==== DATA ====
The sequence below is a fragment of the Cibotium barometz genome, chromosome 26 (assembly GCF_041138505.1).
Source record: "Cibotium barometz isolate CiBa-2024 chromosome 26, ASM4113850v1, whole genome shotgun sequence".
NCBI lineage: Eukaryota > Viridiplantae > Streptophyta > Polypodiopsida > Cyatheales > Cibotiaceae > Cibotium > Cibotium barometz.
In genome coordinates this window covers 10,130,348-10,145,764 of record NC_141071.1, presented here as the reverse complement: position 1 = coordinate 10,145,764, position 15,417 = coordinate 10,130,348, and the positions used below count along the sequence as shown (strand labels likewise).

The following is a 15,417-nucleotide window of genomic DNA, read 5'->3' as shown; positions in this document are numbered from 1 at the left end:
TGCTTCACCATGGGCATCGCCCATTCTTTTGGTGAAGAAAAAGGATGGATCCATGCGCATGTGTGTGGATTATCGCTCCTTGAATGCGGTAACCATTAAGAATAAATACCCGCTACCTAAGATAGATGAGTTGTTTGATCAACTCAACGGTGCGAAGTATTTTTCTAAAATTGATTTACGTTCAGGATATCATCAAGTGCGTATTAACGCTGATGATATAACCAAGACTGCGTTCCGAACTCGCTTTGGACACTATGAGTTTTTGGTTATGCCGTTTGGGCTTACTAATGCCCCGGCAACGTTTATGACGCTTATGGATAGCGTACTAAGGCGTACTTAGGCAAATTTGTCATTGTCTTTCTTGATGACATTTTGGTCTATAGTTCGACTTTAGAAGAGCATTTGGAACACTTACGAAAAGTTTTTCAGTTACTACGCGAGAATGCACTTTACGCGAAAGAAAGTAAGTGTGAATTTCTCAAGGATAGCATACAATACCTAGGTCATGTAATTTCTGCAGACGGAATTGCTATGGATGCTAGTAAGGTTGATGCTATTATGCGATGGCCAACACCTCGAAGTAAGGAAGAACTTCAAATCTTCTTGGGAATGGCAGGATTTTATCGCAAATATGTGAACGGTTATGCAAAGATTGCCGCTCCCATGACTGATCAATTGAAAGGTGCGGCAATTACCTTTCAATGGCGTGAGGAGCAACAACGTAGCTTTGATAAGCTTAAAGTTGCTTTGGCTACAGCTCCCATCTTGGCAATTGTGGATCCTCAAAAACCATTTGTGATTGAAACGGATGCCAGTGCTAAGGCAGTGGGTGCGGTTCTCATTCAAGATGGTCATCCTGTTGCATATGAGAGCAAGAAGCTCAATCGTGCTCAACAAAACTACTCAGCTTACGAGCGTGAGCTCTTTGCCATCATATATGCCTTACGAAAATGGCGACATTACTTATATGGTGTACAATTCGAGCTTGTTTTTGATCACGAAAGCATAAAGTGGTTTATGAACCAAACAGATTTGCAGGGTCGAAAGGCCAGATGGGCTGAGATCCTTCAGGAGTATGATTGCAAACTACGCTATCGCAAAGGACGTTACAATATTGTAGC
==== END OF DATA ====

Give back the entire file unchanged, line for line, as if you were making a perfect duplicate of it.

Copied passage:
The sequence below is a fragment of the Cibotium barometz genome, chromosome 26 (assembly GCF_041138505.1).
Source record: "Cibotium barometz isolate CiBa-2024 chromosome 26, ASM4113850v1, whole genome shotgun sequence".
NCBI lineage: Eukaryota > Viridiplantae > Streptophyta > Polypodiopsida > Cyatheales > Cibotiaceae > Cibotium > Cibotium barometz.
In genome coordinates this window covers 10,130,348-10,145,764 of record NC_141071.1, presented here as the reverse complement: position 1 = coordinate 10,145,764, position 15,417 = coordinate 10,130,348, and the positions used below count along the sequence as shown (strand labels likewise).

The following is a 15,417-nucleotide window of genomic DNA, read 5'->3' as shown; positions in this document are numbered from 1 at the left end:
TGCTTCACCATGGGCATCGCCCATTCTTTTGGTGAAGAAAAAGGATGGATCCATGCGCATGTGTGTGGATTATCGCTCCTTGAATGCGGTAACCATTAAGAATAAATACCCGCTACCTAAGATAGATGAGTTGTTTGATCAACTCAACGGTGCGAAGTATTTTTCTAAAATTGATTTACGTTCAGGATATCATCAAGTGCGTATTAACGCTGATGATATAACCAAGACTGCGTTCCGAACTCGCTTTGGACACTATGAGTTTTTGGTTATGCCGTTTGGGCTTACTAATGCCCCGGCAACGTTTATGACGCTTATGGATAGCGTACTAAGGCGTACTTAGGCAAATTTGTCATTGTCTTTCTTGATGACATTTTGGTCTATAGTTCGACTTTAGAAGAGCATTTGGAACACTTACGAAAAGTTTTTCAGTTACTACGCGAGAATGCACTTTACGCGAAAGAAAGTAAGTGTGAATTTCTCAAGGATAGCATACAATACCTAGGTCATGTAATTTCTGCAGACGGAATTGCTATGGATGCTAGTAAGGTTGATGCTATTATGCGATGGCCAACACCTCGAAGTAAGGAAGAACTTCAAATCTTCTTGGGAATGGCAGGATTTTATCGCAAATATGTGAACGGTTATGCAAAGATTGCCGCTCCCATGACTGATCAATTGAAAGGTGCGGCAATTACCTTTCAATGGCGTGAGGAGCAACAACGTAGCTTTGATAAGCTTAAAGTTGCTTTGGCTACAGCTCCCATCTTGGCAATTGTGGATCCTCAAAAACCATTTGTGATTGAAACGGATGCCAGTGCTAAGGCAGTGGGTGCGGTTCTCATTCAAGATGGTCATCCTGTTGCATATGAGAGCAAGAAGCTCAATCGTGCTCAACAAAACTACTCAGCTTACGAGCGTGAGCTCTTTGCCATCATATATGCCTTACGAAAATGGCGACATTACTTATATGGTGTACAATTCGAGCTTGTTTTTGATCACGAAAGCATAAAGTGGTTTATGAACCAAACAGATTTGCAGGGTCGAAAGGCCAGATGGGCTGAGATCCTTCAGGAGTATGATTGCAAACTACGCTATCGCAAAGGACGTTACAATATTGTAGC